The direct pattern is shown in Fig. 13(a). In comparison to its computation flow graph (Fig. 2), the side information is considered as drawn from the distribution over , and therefore does not appear in the graphical model of the direct pattern.

Fig. 13(b) and Fig. 13(c) show the PGM for the multi-task and multi-view pattern, respectively (computation flow graphs: Fig. 3 and Fig. 5). We see that they are structurally similar and only differ on whether depends on and or whether depends on and . In this regard, they are equivalent to their corresponding computation flow schemas apart from the fact that the PGM for the multi-view pattern conceals how the variables and belong to the functions and .

Finally, the prototypical pairwise pattern is shown in Fig. 13(a) (computation flow graph: Fig. 7). Notice that here is conditioned on and , reflecting the fact that is information about how relates to .

Several interesting research questions arise from the probabilistic view on learning with side information. The majority of the reviewed literature uses non-probabilistic loss functions, mostly for training neural networks. Translating them into probabilistic ones is an interesting, but non-trivial research question, as the recent work on variational auto-encoders (which are a probabilistic version of auto-encoders) shows (Kingma & Welling, 2014). A similar question arises on the relationship of the side objectives and prior probability distributions on , and . It would be interesting to investigate whether certain side objectives can be shown to be equivalent to priors in the Bayesian sense, similar to the well-known fact that L2 regularization is equivalent to a Gaussian prior.

The implementation of our experiments is based on Theano (Bastien et al., 2012) and Lasagne^{5}^{5}5https://github.com/Lasagne/Lasagne. We have made our code publicly available at:
[url removed for double-blind review]

Task: The task consists of an agent moving randomly through a 1-dimensional state space where denotes the time index. The space is split into two regions and and the goal of the learner is to determine in which of the two regions the agent is located. However, the learner cannot observe the state space directly, it only gets -dimensional observations which are obfuscated by distractors , : the observation is generated by applying a random rotation to the concatenated state and distractor vector: . In every time step, both the state as well as the distractor dimensions change randomly: , , where . In addition the agent receives a supervised signal which is 0 if the agent is in region and 1 in zero .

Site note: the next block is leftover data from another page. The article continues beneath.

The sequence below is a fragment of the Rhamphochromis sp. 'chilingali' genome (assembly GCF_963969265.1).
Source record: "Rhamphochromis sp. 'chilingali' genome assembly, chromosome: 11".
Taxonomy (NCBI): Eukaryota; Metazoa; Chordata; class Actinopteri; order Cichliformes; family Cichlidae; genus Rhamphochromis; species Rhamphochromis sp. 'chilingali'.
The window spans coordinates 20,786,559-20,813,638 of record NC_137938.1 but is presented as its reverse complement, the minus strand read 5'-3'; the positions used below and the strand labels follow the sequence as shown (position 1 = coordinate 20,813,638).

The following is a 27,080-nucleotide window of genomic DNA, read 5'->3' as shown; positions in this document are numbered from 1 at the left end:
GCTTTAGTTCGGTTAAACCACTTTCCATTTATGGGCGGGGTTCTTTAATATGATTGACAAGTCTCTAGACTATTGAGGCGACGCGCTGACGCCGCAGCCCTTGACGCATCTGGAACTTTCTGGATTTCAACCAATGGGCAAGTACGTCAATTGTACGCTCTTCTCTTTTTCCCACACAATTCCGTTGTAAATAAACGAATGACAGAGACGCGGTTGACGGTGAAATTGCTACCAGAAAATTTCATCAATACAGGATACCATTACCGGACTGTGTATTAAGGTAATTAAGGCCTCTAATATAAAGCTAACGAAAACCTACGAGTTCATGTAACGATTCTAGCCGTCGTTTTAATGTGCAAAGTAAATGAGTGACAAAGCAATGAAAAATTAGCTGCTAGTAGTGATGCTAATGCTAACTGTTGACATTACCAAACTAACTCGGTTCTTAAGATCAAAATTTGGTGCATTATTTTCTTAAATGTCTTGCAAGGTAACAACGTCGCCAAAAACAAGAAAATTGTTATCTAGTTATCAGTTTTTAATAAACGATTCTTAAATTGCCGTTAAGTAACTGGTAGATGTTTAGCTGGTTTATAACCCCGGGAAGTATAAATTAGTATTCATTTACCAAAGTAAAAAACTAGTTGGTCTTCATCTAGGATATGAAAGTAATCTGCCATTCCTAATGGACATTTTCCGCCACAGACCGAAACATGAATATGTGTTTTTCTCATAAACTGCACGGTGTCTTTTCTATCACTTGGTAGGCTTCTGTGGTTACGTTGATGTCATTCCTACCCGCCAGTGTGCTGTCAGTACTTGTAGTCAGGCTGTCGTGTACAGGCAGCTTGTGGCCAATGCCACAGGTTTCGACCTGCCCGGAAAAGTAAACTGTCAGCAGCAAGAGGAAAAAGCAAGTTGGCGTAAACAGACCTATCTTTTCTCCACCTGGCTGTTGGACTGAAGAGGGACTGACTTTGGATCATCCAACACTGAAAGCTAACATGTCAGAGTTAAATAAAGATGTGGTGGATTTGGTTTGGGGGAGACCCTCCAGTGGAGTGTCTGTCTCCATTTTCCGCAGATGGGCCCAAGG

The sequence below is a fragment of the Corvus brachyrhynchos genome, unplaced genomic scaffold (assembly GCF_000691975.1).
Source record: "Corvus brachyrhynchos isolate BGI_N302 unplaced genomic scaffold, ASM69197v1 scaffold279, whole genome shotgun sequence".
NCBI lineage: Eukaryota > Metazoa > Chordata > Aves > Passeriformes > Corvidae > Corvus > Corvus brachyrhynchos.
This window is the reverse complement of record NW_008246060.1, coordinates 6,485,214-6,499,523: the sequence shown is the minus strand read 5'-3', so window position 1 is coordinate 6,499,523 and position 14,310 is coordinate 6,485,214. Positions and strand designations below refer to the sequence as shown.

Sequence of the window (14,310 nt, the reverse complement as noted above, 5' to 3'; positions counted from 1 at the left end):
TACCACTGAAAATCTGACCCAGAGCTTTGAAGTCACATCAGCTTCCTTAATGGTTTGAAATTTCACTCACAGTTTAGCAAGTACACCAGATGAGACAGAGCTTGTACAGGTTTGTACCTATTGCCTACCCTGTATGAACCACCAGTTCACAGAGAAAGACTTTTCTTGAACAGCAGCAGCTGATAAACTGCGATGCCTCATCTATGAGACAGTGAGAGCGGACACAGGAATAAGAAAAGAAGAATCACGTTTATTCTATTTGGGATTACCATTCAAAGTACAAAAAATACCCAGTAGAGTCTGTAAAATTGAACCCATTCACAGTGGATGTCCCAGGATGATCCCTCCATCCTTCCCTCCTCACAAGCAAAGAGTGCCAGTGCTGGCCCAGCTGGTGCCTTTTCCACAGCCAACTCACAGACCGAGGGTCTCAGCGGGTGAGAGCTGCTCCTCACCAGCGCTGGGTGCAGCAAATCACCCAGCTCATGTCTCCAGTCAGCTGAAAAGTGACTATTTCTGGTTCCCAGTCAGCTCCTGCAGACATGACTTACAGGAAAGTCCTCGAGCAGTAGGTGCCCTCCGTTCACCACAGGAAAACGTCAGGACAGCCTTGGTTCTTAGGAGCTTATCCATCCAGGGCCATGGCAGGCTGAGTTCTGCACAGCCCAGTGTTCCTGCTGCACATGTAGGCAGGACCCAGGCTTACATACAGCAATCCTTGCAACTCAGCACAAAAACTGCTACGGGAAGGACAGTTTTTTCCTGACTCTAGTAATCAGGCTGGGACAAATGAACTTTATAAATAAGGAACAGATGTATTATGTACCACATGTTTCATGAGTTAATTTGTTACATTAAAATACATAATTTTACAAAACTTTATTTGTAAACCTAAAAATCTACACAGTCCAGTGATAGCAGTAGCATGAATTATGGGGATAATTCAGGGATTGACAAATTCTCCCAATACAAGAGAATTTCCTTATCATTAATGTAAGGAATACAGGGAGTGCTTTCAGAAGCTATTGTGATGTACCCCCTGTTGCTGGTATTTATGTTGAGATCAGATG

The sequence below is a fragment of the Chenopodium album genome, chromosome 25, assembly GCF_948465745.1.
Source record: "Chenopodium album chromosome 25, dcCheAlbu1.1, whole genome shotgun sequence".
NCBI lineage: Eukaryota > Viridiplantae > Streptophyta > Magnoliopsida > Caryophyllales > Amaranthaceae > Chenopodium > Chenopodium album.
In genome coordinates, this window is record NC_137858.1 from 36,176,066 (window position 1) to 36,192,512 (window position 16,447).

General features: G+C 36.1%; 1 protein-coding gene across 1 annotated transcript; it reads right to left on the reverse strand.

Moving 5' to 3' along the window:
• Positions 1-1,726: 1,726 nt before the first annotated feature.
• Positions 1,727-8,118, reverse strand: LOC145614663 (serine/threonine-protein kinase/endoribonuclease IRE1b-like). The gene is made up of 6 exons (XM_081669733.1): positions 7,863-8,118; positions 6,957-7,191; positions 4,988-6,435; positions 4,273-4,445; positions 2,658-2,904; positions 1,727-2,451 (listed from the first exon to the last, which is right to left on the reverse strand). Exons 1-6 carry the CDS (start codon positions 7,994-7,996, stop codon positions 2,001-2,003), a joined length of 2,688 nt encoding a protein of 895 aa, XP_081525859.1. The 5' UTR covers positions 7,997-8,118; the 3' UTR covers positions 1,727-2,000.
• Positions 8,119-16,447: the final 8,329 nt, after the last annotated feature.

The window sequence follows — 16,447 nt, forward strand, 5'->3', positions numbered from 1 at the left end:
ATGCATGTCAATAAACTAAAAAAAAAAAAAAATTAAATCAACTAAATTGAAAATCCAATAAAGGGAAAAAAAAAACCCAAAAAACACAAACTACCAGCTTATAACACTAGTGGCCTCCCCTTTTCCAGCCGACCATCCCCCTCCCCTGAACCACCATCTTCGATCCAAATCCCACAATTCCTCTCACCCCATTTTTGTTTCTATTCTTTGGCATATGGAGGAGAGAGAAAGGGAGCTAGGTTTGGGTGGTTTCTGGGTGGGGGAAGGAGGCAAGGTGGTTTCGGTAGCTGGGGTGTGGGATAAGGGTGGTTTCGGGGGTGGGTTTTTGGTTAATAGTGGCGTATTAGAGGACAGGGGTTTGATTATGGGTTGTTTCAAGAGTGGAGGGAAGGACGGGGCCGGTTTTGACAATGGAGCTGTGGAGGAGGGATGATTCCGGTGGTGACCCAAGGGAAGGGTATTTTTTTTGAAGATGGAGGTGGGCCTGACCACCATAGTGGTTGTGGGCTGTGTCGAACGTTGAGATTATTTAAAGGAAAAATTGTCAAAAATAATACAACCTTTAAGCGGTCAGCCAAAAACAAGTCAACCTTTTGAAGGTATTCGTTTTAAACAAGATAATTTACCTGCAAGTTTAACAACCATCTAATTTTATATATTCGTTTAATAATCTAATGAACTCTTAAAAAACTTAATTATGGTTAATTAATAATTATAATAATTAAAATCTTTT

Baselines: We compare different variants of learning with side information to a supervised method (logistic regression mapping directly to ) and to two semi-supervised methods. For the semi-supervised baselines we apply either PCA or SFA to learn a 1-dimensional , and then train a logistic regression mapping from to . For the logistic regression, we use L regularization with and choose the result with the lowest test error. (We do not apply L regularization for variants of learning with side information.)

Patterns:
We implemented the four principal patterns from Section id1, using a linear function for and a logistic function for . We apply Stochastic Gradient Descent with Nesterov momentum with value to learn and using a logistic regression loss in addition to the side objective.
We train each pattern using the decoupled and simultaneous training procedures (pre-train/fine-tune is futile due since and are linear, and both the target and the side objectives are convex; see Section id1).

For the direct pattern, we learn directly by performing a linear regression on , using the mean squared error loss. When training simultaneously, we weigh the main and the side objective equally.

We implement the multi-task pattern by using a linear function for the auxiliary task and optimize it using linear regression. Again, we weigh the main and the side objective equally.